That climate change is a global issue of great importance is now widely acknowledged (Stern, 2007). The award of the 2007 Nobel Peace Prize to the Intergovernmental Panel on Climate Change (IPCC) and to Al Gore perhaps demonstrates this best. The Third Assessment Report of the IPCC (2001) firmly established climate change as a political issue on the global agenda. The Fourth Assessment Report, released in November 2007 (IPCC, 2007: 3), suggested it was ‘very likely’ that human activities have contributed significantly to the observed temperature increase in the recent half century (i.e. an assessed probability in the interval 90-99%). Lord Nicholas Stern has highlighted (in Brohé et al., 2009) that should emissions continue on their current trajectory to 750 parts per million CO2 equivalent in the atmosphere by 2100, there would be a 50 per cent chance that average global temperatures will rise by 5° Celsius.
The last time the world was 5°C warmer 30 million years ago, forests covered the planet from pole to pole and sea levels were around 50 metres higher relative to today. The implications of such pressure on the world’s physical geography over the next 100 years on geopolitical stability are severe, with one of the first likely climate catastrophes being a sudden melting of the Greenland ice cap, with the result that sea levels would rise between 4 and 8 metres. With most of the world’s cities, even entire countries, under threat of inundation it is not surprising that nation-states have signed up to international targets and timetables to reduce emissions under the 1997 Kyoto Protocol. What is surprising, given the scale and scope of potential consequences, is the degree to which emissions seem to continue to rise and the persistence of barriers to imposing new legislation to curb them.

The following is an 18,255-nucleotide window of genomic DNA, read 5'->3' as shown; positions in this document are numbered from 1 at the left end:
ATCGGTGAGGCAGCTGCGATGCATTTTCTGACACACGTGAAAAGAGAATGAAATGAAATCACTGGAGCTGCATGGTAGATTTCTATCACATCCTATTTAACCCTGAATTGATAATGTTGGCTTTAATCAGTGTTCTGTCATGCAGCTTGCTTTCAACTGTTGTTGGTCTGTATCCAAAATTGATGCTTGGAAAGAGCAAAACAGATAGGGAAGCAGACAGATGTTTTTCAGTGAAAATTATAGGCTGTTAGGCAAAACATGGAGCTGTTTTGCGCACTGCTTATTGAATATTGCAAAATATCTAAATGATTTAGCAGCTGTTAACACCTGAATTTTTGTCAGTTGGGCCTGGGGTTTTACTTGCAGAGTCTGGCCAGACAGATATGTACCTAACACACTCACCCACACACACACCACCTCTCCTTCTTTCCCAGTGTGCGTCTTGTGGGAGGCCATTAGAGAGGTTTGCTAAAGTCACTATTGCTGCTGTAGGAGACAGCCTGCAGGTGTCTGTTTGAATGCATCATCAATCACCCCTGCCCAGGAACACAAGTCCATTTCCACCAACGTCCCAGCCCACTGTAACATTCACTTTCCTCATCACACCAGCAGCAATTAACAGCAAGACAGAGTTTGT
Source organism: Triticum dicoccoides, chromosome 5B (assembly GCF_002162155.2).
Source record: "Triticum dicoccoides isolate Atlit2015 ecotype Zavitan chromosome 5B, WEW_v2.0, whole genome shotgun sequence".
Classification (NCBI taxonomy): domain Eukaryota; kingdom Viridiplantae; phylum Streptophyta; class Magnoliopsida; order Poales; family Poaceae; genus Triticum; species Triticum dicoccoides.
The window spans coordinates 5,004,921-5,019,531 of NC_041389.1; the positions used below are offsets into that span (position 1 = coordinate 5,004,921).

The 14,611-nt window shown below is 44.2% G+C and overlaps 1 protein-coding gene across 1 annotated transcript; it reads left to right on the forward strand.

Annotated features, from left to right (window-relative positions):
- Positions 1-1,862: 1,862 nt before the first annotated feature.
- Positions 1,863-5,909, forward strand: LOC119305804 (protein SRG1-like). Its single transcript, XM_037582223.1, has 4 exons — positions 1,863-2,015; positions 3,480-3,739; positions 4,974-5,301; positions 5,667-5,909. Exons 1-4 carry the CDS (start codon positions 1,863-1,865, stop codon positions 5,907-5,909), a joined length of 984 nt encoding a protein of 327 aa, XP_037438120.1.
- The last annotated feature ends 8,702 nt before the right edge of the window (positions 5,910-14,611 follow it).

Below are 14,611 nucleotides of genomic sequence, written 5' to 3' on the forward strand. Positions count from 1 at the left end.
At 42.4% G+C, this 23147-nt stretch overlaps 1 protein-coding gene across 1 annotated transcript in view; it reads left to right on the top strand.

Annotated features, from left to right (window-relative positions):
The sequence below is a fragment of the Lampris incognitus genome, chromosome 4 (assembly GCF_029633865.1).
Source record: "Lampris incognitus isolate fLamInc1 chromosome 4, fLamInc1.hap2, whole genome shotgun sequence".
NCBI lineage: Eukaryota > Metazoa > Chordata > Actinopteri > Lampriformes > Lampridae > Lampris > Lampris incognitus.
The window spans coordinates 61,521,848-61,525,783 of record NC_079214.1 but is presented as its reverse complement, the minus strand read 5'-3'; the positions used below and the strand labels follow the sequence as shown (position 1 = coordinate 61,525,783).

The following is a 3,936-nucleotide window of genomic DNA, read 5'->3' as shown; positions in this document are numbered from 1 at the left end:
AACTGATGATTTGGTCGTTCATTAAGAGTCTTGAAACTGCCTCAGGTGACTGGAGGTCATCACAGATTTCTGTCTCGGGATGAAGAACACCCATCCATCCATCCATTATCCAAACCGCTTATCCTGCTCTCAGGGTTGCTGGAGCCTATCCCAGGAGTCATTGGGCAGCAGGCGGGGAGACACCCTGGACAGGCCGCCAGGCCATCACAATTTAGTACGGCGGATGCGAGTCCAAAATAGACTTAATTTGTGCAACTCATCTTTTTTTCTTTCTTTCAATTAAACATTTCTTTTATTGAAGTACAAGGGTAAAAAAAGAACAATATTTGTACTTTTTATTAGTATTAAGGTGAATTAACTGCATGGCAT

This paper investigates the way the Kyoto process has framed the politics and policies of greenhouse gas mitigation in Australia. Kyoto has exhorted a powerful international norm on political discourse, but it also seems to have created a framework that has not necessarily encouraged domestic emissions cuts. We have termed factors behind this observation the ‘Veil of Kyoto’. This is not to say that targets and timetables are damaging per se, or are not important to policy implementation at the nation-state level. Indeed, such aspirational goals (especially if viewed as credible) are vital to capture the imagination of the nations, individuals and entrepreneurs that will drive the low-carbon transformation of society. Rather, our argument is that such Kyoto-style agreements must not be seen as ends in themselves and focus must stay on actual emission trends and measures to improve environmental performance at the level of nation-state.